Biggest volcano on Jupiter's moon could explode anytime

Jupiter moon Io
The Jovian Infrared Auroral Mapper (JIRAM) image was acquired at 12:30 (UTC) on Dec. 21, 2018. The instrument reveals very high temperatures at the location of a volcanic eruption on Io. This observation was taken during the same fully eclipsed period of images from the JunoCam and Stellar Reference Unit. Image Courtesy of NASA/JPL-Caltech

Jupiter's moon Io is considered one of the most volcanically active bodies in the solar system and volcanic explosions are very common in this space body. Now, a new study report has revealed that the largest moon in Jupiter's moon could erupt anytime soon.

As per the research report, Loki Patera, the 125 miles wide volcanic lake that has exploded many times in the past could erupt once again, thus creating a lava lake in the space body. Interestingly, the research team that conducted this study had accurately predicted the previous volcanic eruption of Loki Patera that happened in May 2018.

"If this behavior remains the same, Loki should erupt in September 2019, around the same time as the EPSC-DPS meeting in Geneva. We correctly predicted that the last eruption would occur in May of 2018," said Julie Rathbun, a senior scientist at the Planetary Science Institute in Tucson, Arizona in a recent statement.

The volcanic cycle of Loki Patera has been perplexing scientists for years. Volcanic outbursts of Loki Patera occurred every 540 earth days or so in the 1990s and surprisingly, this periodic behavior was halted in the 200s. However, in 2013, eruptions started happening again, and it is now happening in every 475 days.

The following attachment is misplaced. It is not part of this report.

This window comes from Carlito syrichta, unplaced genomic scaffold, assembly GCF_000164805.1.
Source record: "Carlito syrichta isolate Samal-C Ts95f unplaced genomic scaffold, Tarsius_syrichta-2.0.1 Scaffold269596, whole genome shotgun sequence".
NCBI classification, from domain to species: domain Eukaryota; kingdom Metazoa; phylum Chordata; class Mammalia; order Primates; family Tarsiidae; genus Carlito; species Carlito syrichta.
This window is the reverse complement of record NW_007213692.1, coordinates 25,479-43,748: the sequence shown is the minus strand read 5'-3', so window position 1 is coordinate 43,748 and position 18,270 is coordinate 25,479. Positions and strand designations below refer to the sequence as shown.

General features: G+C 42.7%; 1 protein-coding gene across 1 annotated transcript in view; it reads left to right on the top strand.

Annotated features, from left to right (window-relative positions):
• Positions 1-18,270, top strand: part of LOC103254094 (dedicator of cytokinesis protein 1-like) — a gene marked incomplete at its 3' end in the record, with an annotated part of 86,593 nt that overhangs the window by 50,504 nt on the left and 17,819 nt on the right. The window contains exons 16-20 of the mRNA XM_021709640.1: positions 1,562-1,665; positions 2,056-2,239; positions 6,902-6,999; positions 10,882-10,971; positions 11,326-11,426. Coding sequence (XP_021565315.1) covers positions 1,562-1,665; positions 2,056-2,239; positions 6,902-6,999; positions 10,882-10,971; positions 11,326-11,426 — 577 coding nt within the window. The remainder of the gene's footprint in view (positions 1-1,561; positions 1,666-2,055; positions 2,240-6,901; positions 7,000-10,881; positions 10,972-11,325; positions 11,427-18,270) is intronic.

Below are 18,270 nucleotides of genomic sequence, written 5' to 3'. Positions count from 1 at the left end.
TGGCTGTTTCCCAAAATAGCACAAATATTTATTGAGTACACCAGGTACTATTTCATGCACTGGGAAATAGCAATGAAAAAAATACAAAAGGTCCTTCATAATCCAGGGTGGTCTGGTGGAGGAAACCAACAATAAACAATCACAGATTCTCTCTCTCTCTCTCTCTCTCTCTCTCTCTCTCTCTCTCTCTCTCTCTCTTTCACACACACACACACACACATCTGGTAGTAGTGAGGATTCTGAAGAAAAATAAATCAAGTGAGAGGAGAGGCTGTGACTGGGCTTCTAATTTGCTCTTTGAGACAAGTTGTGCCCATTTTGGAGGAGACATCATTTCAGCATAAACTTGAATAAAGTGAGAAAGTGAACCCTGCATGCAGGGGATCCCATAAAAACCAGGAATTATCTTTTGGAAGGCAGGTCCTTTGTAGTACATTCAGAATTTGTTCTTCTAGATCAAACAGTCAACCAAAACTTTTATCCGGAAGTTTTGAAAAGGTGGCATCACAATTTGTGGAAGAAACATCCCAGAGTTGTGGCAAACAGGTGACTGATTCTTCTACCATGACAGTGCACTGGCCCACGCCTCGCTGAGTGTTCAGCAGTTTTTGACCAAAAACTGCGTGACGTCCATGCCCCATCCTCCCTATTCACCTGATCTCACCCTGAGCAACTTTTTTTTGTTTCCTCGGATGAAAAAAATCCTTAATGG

In addition to this, Rathbun said, "Volcanoes are so difficult to predict because they are so complicated. Many things influence volcanic eruptions, including the rate of magma supply, the composition of the magma — particularly the presence of bubbles in the magma, the type of rock the volcano sits in, the fracture state of the rock and many other issues."

Experts believe that Jupiter's powerful gravitational effect is the main reason behind Io's increased volcanic activity.

A few weeks ago, Ethan Chappel, an amateur astronomer had captured the images of a gigantic meteor smashing on the surface of Jupiter. It should be noted that the meteor that smashed on Jupiter was so big, and it was the reason why it became visible to an amateur astronomer who was using a backyard telescope.

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